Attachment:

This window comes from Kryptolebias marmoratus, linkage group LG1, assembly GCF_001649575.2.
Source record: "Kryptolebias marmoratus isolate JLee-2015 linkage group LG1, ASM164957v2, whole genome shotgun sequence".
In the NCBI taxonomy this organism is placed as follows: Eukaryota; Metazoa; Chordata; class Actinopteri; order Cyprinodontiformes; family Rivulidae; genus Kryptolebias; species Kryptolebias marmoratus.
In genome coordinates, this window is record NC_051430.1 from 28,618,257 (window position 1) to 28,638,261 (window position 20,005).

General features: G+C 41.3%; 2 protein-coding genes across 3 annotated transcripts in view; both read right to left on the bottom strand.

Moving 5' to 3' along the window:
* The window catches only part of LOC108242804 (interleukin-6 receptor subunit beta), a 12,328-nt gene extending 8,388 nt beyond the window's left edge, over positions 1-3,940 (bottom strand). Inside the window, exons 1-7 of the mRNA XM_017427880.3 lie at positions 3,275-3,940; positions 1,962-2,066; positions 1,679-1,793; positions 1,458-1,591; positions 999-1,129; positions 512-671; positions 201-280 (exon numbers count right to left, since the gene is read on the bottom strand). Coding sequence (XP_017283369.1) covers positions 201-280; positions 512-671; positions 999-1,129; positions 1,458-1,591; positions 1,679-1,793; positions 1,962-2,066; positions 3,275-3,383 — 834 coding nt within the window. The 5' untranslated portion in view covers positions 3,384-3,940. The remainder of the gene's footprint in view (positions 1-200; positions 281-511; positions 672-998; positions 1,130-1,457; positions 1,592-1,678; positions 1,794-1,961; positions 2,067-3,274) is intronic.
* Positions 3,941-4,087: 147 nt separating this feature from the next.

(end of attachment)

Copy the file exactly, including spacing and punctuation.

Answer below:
This window comes from Kryptolebias marmoratus, linkage group LG1, assembly GCF_001649575.2.
Source record: "Kryptolebias marmoratus isolate JLee-2015 linkage group LG1, ASM164957v2, whole genome shotgun sequence".
In the NCBI taxonomy this organism is placed as follows: Eukaryota; Metazoa; Chordata; class Actinopteri; order Cyprinodontiformes; family Rivulidae; genus Kryptolebias; species Kryptolebias marmoratus.
In genome coordinates, this window is record NC_051430.1 from 28,618,257 (window position 1) to 28,638,261 (window position 20,005).

General features: G+C 41.3%; 2 protein-coding genes across 3 annotated transcripts in view; both read right to left on the bottom strand.

Moving 5' to 3' along the window:
* The window catches only part of LOC108242804 (interleukin-6 receptor subunit beta), a 12,328-nt gene extending 8,388 nt beyond the window's left edge, over positions 1-3,940 (bottom strand). Inside the window, exons 1-7 of the mRNA XM_017427880.3 lie at positions 3,275-3,940; positions 1,962-2,066; positions 1,679-1,793; positions 1,458-1,591; positions 999-1,129; positions 512-671; positions 201-280 (exon numbers count right to left, since the gene is read on the bottom strand). Coding sequence (XP_017283369.1) covers positions 201-280; positions 512-671; positions 999-1,129; positions 1,458-1,591; positions 1,679-1,793; positions 1,962-2,066; positions 3,275-3,383 — 834 coding nt within the window. The 5' untranslated portion in view covers positions 3,384-3,940. The remainder of the gene's footprint in view (positions 1-200; positions 281-511; positions 672-998; positions 1,130-1,457; positions 1,592-1,678; positions 1,794-1,961; positions 2,067-3,274) is intronic.
* Positions 3,941-4,087: 147 nt separating this feature from the next.